There are only a handful of filmmakers whose new releases feel like an actual event. Quentin Tarantino, the Coen Brothers, and Martin Scorsese, among others, have consistently released quality work for seemingly their entire careers. One of the biggest directors of the past decade, though, is Christopher Nolan. With the release of The Dark Knight in 2008, Nolan was launched into the stratosphere of filmmaking. Since his work on arguably the best Batman movie ever made, he has pretty much been able to do whatever he wants in Hollywood. Whether he’s navigating the mind in Inception or space and time in Interstellar, there’s always something grandiose about Nolan’s films. The same rings true for his war epic, Dunkirk.
Set during World War II, many are not entirely familiar with the events that took place at Dunkirk. It was a huge success as over 338,000 Allied troops were evacuated from the beaches and harbor at Dunkirk after being surrounded by the German army during the Battle of France. A halt order was given which allowed the Allies time to come up with the plan. 338,226 troops were evacuated from the beaches over the span of nine days with only the German air force as opposition.
Nolan tells the story of the evacuation from three perspectives/locations: the mole (or pier), the sea, and the air. Each also functions on their own time schedule in the film. The mole is over the span of a week with sea and air being a day and an hour respectively. A young British private, Tommy (Fionn Whitehead), makes it off the streets of the abandoned city of Dunkirk and onto the beach. Here, he meets Gibson (Aneurin Barnard) and the two attempt to use a wounded man to get themselves passage on a ship ferrying the injured from the beach. They befriend Alex (Harry Styles) and the three spend the bulk of their story trying to escape from Dunkirk by any means possible.
The second perspective follows Mr. Dawson (Mark Rylance), his son, Peter (Tom Glynn-Carney), and tag-along, George (Barry Keoghan) as they sail to Dunkirk to help evacuate troops. They discover a soldier (Cillian Murphy) sitting on top of the wreck of his ship which was previously destroyed by a German U-Boat. They clash with one another as the soldier tries to convince Mr. Dawson to turn around and go back home. The final perspective is centered on three Spitfire pilots with Farrier (Tom Hardy) being the main focus. Their task is to defend the evacuation from the sky and take down any German Luftwaffe planes.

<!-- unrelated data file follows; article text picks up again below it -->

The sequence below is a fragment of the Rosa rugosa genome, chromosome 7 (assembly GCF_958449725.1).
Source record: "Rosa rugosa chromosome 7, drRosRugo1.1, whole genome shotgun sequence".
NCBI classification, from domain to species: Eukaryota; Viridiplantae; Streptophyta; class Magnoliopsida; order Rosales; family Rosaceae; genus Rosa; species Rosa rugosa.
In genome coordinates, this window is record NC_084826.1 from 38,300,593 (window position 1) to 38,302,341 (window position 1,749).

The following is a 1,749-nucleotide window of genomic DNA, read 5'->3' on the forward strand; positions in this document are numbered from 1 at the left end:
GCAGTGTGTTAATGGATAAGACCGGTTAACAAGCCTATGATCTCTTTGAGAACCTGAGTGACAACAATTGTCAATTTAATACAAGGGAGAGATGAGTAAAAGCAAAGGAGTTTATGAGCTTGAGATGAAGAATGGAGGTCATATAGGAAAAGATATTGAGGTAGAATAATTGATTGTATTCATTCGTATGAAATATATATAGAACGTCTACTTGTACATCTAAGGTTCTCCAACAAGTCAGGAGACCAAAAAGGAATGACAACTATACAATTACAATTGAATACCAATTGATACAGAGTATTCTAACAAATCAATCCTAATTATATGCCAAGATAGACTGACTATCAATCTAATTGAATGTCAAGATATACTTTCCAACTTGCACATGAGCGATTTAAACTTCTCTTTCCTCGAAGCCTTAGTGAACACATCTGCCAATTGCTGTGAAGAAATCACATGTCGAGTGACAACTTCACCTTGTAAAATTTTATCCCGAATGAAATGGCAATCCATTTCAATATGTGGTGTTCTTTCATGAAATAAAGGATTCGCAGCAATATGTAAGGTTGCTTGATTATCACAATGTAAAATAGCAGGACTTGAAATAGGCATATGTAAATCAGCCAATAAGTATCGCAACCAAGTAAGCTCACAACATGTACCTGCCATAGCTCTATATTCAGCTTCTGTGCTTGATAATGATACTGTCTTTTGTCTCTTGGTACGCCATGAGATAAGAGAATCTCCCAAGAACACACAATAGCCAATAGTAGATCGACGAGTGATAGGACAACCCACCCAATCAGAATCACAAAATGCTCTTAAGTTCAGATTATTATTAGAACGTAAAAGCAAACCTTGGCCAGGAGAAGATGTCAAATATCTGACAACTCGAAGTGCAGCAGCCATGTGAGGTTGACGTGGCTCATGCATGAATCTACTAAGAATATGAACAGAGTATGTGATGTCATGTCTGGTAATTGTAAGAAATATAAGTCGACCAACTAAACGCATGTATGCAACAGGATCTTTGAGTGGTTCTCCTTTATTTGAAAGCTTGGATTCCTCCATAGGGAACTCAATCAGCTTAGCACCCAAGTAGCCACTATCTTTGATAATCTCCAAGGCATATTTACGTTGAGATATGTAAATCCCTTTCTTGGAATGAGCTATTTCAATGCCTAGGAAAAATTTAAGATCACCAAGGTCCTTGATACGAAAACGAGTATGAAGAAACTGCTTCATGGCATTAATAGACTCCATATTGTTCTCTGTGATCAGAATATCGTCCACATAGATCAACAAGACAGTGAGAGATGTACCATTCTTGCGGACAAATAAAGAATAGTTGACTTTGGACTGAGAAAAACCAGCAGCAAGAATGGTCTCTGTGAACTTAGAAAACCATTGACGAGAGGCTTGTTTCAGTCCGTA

While the three perspectives may sound confusing, Nolan does an excellent job of blending the three separate stories into one cohesive experience. Initially, you may be slightly confused but, as you begin to see similarities in events, it’s easy to pick up on the storytelling mechanics. Nolan is no stranger to time manipulation as he has featured it heavily in his films Memento, Inception, and Interstellar. Though, Dunkirk is different. Time isn’t altered or used to necessarily trick the audience. It’s a vehicle to tell the story from multiple viewpoints in a time of crisis. It’s very efficient and helps maintain suspense for the film’s entire runtime.
Speaking of suspense, that’s also one of the best things about the film. From start to finish, there’s an intensity that keeps you on the edge of your seat. The constant trials and tribulations of all three perspectives ensure that there’s always a sense of drama and dread. A lot of that also has to do with Hans Zimmer’s score. Seemingly, there isn’t a single time when Zimmer’s tense music isn’t pouring out of the theater’s speakers. Like Edgar Wright’s Baby Driver, the use of music is exhausting but in the best way possible. It’s not overbearing but it consistently enhances the events onscreen. There are times when the music is very low and subtle as a gunshot pierces by and nearly strikes one of the characters. Aurally, the film is a masterpiece.
The characters, often not a strong suit in Nolan’s work, aren’t a highlight but they work for the film. Unlike a lot of Nolan’s scripts, Dunkirk really doesn’t have a lot of talking. Normally, especially in his two most recent movies, Nolan has his characters recite a lot of naked exposition. The rules of the world we’re experiencing is told to us in dialogue. With this film, though, it’s easy to understand what’s happening with very little exposition. Characters like Commander Bolton (Kenneth Branagh) and Mr. Dawson may explain their plan but they don’t need a ton of detail. While films like Inception and Interstellar may need to be partially explained, it’s a relief that Nolan scaled back on excessive dialogue and let the action onscreen do the talking.
For lack of a better term, Dunkirk is great. It may even be fantastic. Like a lot of Christopher Nolan’s work, this is a film that you immediately want to see again. With the time manipulation aspects and intensity of the first viewing, another go-round will let everything sink in more. The only real complaint about it is that the ending feels a little abrupt. After so much buildup and suspense, the ending comes too quickly. Regardless, this is a different kind of war film. It’s not about explosions and death, though there’s some of that too, it’s about the unheralded aspects of war. Dunkirk was not a victory for the allies but it certainly was a miracle. As for the Nolan film, it’s very, very good. With another viewing to digest, it could be even better.